The California Health Interview Survey is the nation's largest state health survey and one of the largest health surveys in the United States.

For more news, visit the UCLA Newsroom and follow us on Twitter.

Gwendolyn Driscoll | EurekAlert!
Further information:
http://www.ucla.edu

More articles from Studies and Analyses:

nachricht Do microplastics harbour additional risks by colonization with harmful bacteria?
05.04.2018 | Leibniz-Institut für Ostseeforschung Warnemünde

nachricht Rutgers-led innovation could spur faster, cheaper, nano-based manufacturing
14.02.2018 | Rutgers University

All articles from Studies and Analyses >>>

The most recent press releases about innovation >>>

Die letzten 5 Focus-News des innovations-reports im Überblick:

Im Focus: Spider silk key to new bone-fixing composite

University of Connecticut researchers have created a biodegradable composite made of silk fibers that can be used to repair broken load-bearing bones without the complications sometimes presented by other materials.

Repairing major load-bearing bones such as those in the leg can be a long and uncomfortable process.

Im Focus: Writing and deleting magnets with lasers

Study published in the journal ACS Applied Materials & Interfaces is the outcome of an international effort that included teams from Dresden and Berlin in Germany, and the US.

Scientists at the Helmholtz-Zentrum Dresden-Rossendorf (HZDR) together with colleagues from the Helmholtz-Zentrum Berlin (HZB) and the University of Virginia...

Im Focus: Gamma-ray flashes from plasma filaments

Novel highly efficient and brilliant gamma-ray source: Based on model calculations, physicists of the Max PIanck Institute for Nuclear Physics in Heidelberg propose a novel method for an efficient high-brilliance gamma-ray source. A giant collimated gamma-ray pulse is generated from the interaction of a dense ultra-relativistic electron beam with a thin solid conductor. Energetic gamma-rays are copiously produced as the electron beam splits into filaments while propagating across the conductor. The resulting gamma-ray energy and flux enable novel experiments in nuclear and fundamental physics.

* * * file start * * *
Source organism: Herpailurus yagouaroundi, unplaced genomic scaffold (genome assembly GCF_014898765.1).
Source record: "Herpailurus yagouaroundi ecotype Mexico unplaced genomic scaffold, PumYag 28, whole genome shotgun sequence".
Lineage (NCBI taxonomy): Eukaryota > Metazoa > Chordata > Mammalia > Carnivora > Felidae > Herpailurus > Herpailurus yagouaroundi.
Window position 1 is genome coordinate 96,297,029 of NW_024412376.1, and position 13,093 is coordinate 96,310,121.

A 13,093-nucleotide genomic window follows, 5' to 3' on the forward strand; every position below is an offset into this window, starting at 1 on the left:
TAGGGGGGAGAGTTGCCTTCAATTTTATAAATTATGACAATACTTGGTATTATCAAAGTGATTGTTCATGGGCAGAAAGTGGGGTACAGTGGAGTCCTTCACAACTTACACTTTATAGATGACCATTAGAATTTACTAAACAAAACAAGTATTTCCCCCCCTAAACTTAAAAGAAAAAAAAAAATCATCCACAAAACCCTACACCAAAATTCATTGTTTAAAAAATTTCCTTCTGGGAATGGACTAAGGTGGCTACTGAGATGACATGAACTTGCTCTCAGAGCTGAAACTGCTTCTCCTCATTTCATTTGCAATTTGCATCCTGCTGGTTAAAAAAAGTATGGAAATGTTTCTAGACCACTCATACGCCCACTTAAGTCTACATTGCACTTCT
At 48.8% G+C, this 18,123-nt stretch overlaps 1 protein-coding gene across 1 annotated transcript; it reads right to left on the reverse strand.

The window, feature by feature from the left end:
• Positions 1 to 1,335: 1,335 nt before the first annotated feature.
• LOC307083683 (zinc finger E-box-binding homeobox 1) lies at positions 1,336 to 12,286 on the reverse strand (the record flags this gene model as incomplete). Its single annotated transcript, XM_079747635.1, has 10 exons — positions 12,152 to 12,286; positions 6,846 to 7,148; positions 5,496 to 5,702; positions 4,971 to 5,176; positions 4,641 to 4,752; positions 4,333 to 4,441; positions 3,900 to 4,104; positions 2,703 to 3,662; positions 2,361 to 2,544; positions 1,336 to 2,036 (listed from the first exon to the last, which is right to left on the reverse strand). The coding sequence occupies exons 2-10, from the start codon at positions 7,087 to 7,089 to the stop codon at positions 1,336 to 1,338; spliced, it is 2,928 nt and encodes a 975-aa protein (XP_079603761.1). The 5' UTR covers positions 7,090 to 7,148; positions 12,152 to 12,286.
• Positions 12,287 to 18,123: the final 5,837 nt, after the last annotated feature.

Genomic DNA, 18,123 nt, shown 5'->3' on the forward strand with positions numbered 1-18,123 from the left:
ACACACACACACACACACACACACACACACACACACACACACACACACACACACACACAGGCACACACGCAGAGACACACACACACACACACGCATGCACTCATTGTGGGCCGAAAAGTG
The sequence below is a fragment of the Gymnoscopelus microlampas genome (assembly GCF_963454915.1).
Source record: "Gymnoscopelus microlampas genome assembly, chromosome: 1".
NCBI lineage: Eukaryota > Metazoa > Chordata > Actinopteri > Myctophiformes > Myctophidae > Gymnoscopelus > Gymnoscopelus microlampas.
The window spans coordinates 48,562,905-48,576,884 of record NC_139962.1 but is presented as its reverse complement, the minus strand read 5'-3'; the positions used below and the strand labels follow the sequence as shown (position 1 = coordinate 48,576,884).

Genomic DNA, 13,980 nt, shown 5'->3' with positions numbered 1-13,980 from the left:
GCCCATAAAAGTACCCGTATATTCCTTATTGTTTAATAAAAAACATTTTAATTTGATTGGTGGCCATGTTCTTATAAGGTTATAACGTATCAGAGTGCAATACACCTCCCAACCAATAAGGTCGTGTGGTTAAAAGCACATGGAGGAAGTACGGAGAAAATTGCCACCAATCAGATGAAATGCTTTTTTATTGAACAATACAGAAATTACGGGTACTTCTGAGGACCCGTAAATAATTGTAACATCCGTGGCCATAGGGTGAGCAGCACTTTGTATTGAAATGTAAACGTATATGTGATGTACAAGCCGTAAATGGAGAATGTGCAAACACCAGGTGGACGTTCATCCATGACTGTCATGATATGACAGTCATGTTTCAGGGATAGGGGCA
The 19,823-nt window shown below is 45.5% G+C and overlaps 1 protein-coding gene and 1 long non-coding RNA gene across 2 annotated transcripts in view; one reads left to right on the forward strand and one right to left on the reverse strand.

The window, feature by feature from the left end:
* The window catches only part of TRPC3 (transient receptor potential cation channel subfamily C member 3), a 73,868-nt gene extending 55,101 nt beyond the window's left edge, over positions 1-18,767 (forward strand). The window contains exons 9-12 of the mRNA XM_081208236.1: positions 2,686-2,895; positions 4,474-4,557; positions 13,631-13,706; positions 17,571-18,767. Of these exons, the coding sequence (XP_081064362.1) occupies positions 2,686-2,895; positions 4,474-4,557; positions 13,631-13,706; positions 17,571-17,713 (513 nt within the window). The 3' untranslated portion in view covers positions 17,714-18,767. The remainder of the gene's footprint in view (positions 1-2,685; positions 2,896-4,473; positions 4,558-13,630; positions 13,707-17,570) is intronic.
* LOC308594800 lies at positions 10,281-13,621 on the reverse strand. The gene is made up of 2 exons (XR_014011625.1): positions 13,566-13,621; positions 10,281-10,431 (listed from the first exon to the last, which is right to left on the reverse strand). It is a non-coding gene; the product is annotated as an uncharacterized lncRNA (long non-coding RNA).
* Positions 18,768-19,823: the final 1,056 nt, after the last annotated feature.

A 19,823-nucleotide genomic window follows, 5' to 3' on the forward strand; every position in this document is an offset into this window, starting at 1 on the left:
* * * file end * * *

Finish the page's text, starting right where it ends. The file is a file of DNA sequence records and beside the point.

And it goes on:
The typical wavelength of light interacting with an object of the microcosm scales with the size of this object. For atoms, this ranges from visible light to...

Im Focus: Basel researchers succeed in cultivating cartilage from stem cells

Stable joint cartilage can be produced from adult stem cells originating from bone marrow. This is made possible by inducing specific molecular processes occurring during embryonic cartilage formation, as researchers from the University and University Hospital of Basel report in the scientific journal PNAS.

Certain mesenchymal stem/stromal cells from the bone marrow of adults are considered extremely promising for skeletal tissue regeneration. These adult stem...

Im Focus: Like a wedge in a hinge

Researchers lay groundwork to tailor drugs for new targets in cancer therapy

In the fight against cancer, scientists are developing new drugs to hit tumor cells at so far unused weak points. Such a “sore spot” is the protein complex...

All Focus news of the innovation-report >>>

Anzeige

Anzeige

VideoLinks
Industry & Economy
Event News

Invitation to the upcoming "Current Topics in Bioinformatics: Big Data in Genomics and Medicine"

13.04.2018 | Event News

Unique scope of UV LED technologies and applications presented in Berlin: ICULTA-2018

12.04.2018 | Event News

IWOLIA: A conference bringing together German Industrie 4.0 and French Industrie du Futur

09.04.2018 | Event News

 
Latest News

Magnetic nano-imaging on a table top

20.04.2018 | Physics and Astronomy

Start of work for the world's largest electric truck

20.04.2018 | Interdisciplinary Research

Atoms may hum a tune from grand cosmic symphony

20.04.2018 | Physics and Astronomy

VideoLinks
Science & Research
Overview of more VideoLinks >>>